The contribution of the Internet to the growth of Africa's Gross Domestic Product (GDP) is on the upswing with about $18 billion added to the continent's economy according to a new study which will be unveiled next month at the ITU Telecom World 2013 in Bangkok, Thailand.
The study jointly conducted by global consultancy firm McKinsey & Co and the International Telecommunications Union (ITU) which was made available to LEADERSHIP Sunday covers the topmost 14 countries that control 90 per cent of Africa's GDP. It reveals that around 50 per cent of urban Africans are online despite limited infrastructure and disposable incomes.
This is significantly lower than the contribution in other emerging markets and developed markets. "The leapfrogging effects of the Internet make it the most interesting development on the African continent since the wide-scale adoption of mobile phones," Armando Cabral, co-author of the report and Director at McKinsey & Company.
The study asserts that, similar to the mobile revolution, the Internet and roll out of broadband could have massive impact in Africa, far beyond what we have seen today, and could contribute hundreds of billions of dollars to Africa's GDP, have a transformative impact in key economic sectors, support a step-change in education and health outcomes, and strengthen public services.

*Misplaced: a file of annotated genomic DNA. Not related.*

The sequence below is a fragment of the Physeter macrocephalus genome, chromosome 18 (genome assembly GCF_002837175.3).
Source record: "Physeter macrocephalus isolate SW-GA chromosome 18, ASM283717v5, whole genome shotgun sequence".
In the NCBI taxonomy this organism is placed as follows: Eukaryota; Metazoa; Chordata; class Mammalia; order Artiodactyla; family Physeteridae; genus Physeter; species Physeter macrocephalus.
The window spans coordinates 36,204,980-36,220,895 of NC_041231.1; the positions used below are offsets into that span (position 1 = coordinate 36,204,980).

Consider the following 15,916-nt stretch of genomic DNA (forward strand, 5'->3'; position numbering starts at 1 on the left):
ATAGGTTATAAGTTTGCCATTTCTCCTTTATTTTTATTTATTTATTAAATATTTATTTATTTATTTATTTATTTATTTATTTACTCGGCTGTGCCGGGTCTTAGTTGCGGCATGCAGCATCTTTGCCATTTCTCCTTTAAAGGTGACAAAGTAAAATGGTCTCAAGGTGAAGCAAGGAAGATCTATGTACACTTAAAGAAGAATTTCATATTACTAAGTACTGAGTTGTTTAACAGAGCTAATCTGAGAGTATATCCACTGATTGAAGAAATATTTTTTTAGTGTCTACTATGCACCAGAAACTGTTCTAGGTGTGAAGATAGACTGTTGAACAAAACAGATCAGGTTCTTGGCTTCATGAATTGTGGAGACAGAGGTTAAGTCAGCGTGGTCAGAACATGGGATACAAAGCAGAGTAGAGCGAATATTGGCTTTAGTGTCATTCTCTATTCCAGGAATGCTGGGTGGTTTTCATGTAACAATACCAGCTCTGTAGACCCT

To achieve these gains though, leaders in both government and business will need to make bold commitments to growth - and raise innovation and investment to unprecedented levels. McKinsey & Co will join ITU Telecom World 2013 in Bangkok, November 19-22, 2013 as Knowledge Partner, co-hosting sessions on the economic and transformative impact of the Internet in Africa where it will unveil its upcoming "Lions Go Digital" report.
The report looks at the potential economic impact of the roll out of broadband and Internet adoption; how different stakeholders can play a role in ensuring economic growth through Internet use as well as the potential transformative impact of the Internet and technology on the African continent - positive effects of leapfrogging in financial services, retail and healthcare and how these may be taken to scale.